Byrd Amendment repealed – with two year delay
The Continued Dumping and Subsidy Offset Act of 2002, known as the Byrd Amendment, re-routes duties collected by the U.S. government from anti-dumping or counter-vailing duties on imported products to the firms that brought the trade cases. (Refer to the Winter 2005 issue of NEFEM in print or www.nafem.org/publications/inprint for a full discussion of the impact of the Byrd Amendment and reasons for its repeal.)
A provision of the Deficit Reduction Act of 2005, the repeal passed the House by a two-vote margin, 216-214. The bill, which had been approved by the Senate prior to the December recess, has now been signed by President Bush.
In a concession to opponents, however, repeal is delayed for two years and payment of duties collected on imports subject to the duties will continue to up to October 1, 2007.
Two Congressmen from Idaho – home of Micron, a recipient of the payments, had earlier threatened to vote against the Deficit Reduction Act if it included Byrd Amendment repeal. Given the expected closeness of the vote, their threat had weight. Ohio Senator Mike DeWine (R-OH), home of Timken Company, the largest recipient of Byrd funds, also sought to delete Byrd repeal from the final bill. However, Senate and House leaders, notably Senator Chuck Grassley (R-IA), chair of the Senate Finance Committee, and Congressman Bill Thomas (R-CA), chair of the Ways and Means Committee, held fast that Byrd is bad trade policy and should be repealed.
Repeal of the Byrd Amendment does not change the trade duties, only whether or not they are paid out to the firms that brought the trade cases. Duties on imported stainless sheet and strip will continue through their scheduled expiration in 2008. But paying these duties to the firms that brought the cases (approximately $10 million went to U.S. manufacturers of stainless steel in 2004 alone) is an obvious incentive for firms to bring trade cases or ask for their renewal.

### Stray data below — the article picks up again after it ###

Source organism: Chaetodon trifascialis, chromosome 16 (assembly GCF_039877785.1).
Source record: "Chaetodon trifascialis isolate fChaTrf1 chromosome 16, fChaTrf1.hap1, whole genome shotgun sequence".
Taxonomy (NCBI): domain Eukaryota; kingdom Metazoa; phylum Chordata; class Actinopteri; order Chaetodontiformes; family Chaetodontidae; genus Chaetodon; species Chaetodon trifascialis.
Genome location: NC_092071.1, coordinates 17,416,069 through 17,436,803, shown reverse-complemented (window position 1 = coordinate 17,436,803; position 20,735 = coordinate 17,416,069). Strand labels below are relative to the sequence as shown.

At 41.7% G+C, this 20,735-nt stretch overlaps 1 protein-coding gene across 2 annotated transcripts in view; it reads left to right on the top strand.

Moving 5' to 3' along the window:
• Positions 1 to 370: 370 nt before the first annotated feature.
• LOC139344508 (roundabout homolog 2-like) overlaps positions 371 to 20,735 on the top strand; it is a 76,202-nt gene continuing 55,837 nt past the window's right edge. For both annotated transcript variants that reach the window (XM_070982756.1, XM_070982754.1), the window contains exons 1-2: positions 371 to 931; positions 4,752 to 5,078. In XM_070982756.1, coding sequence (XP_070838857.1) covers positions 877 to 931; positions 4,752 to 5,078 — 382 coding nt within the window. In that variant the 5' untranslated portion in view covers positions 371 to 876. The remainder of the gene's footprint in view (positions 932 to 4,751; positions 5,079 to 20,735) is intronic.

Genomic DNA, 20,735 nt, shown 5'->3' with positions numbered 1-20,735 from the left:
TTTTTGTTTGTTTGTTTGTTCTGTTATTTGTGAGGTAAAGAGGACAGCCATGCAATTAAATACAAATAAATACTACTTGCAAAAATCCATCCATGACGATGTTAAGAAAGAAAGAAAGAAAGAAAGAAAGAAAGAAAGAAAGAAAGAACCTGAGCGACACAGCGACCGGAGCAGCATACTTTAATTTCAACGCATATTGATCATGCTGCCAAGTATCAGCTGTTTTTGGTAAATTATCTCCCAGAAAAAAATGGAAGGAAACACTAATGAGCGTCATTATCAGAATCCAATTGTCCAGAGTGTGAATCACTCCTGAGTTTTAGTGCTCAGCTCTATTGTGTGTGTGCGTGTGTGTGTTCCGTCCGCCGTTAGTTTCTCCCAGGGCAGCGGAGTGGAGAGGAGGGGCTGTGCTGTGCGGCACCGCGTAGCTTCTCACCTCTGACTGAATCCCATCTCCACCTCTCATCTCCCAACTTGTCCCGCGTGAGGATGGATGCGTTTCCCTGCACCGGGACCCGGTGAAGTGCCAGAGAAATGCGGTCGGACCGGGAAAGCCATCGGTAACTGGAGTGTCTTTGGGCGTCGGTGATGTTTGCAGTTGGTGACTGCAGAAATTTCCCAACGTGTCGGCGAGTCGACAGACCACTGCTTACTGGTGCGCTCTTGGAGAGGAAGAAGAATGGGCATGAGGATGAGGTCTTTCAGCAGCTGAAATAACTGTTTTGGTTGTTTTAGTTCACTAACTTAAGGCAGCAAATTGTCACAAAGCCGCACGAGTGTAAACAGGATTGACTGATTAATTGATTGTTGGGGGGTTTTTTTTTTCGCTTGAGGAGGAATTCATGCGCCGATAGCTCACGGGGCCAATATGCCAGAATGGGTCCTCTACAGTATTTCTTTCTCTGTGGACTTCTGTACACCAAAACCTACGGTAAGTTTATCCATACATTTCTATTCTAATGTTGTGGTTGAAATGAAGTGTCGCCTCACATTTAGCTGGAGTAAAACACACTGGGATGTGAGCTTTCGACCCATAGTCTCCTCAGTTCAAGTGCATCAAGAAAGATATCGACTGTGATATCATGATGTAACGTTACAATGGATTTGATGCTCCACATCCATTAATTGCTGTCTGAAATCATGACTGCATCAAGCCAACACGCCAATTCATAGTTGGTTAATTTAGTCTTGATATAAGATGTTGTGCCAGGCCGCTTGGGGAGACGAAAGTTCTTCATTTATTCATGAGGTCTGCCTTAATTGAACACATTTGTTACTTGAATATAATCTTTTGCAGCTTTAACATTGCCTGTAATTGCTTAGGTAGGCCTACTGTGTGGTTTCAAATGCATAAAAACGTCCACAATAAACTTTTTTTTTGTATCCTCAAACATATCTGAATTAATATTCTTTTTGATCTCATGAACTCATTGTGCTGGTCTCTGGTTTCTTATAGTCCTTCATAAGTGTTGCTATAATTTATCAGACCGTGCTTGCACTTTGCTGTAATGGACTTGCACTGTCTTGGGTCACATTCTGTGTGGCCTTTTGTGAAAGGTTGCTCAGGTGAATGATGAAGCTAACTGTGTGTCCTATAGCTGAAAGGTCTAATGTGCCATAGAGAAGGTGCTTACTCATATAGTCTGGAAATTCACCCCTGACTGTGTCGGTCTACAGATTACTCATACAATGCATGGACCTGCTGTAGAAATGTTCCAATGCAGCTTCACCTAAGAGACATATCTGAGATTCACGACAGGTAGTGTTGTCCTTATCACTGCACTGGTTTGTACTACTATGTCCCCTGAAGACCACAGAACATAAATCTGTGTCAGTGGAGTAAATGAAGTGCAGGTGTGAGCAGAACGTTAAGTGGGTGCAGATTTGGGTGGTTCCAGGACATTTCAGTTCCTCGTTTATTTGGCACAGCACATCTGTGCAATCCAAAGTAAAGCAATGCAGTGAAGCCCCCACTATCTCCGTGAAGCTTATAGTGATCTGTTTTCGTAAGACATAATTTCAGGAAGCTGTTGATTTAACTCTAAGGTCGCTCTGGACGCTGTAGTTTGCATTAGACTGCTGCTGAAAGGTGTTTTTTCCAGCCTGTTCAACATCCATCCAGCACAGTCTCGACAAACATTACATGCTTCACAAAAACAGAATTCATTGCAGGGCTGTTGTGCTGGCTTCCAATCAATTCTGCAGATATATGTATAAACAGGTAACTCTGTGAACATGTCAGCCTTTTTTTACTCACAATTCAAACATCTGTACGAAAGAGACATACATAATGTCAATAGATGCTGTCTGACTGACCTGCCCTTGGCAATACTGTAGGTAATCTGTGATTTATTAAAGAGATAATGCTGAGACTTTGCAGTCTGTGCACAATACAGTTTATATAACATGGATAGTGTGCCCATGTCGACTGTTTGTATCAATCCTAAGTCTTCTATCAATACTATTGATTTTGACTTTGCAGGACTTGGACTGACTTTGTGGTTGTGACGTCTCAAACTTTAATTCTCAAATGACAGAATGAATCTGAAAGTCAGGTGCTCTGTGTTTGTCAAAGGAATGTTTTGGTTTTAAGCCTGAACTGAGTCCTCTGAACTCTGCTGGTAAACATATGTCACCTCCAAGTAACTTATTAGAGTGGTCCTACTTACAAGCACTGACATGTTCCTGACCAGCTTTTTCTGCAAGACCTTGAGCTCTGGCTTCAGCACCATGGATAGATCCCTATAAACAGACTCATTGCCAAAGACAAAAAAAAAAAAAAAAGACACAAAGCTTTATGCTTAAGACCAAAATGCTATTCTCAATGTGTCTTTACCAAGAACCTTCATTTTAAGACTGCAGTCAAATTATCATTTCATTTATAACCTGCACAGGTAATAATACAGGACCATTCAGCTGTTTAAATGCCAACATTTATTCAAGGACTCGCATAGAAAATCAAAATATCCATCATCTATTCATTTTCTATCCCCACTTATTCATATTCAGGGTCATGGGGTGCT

The effect of import duties on the market for a product where imports are significant, like stainless sheet and strip, is difficult to estimate precisely, and extends beyond the percentage of total supply that is imported – about 22 percent, in the case of stainless sheet and strip. But. It is likely that the increased costs paid by U.S. firms using stainless sheet and strip exceed the value of duties paid.
In addition to the unfortunate incentive of Byrd payouts to encourage trade complaints against foreign suppliers, the Byrd Amendment was having other effects on U.S. trade. The World Trade Organization (WTO) ruled this use of import duties illegal under rules to which the U.S. is party. As a result, major trading partners in the European Union (EU), Canada and Mexico have imposed retaliatory duties on a wide range of U.S. products. Fortunately, none include foodservice equipment. It is anticipated that retaliatory duties will remain in place for the next two years until the Byrd repeal goes into effect.
There could, of course, be efforts by firms that have benefited from these payouts to re-instate the Byrd Amendment before repeal is finally effective. NAFEM and CITAC are continuing to monitor the situation closely. For further information, contact Bob Wilbur, NAFEM director, government relations, +1.202.367.1224.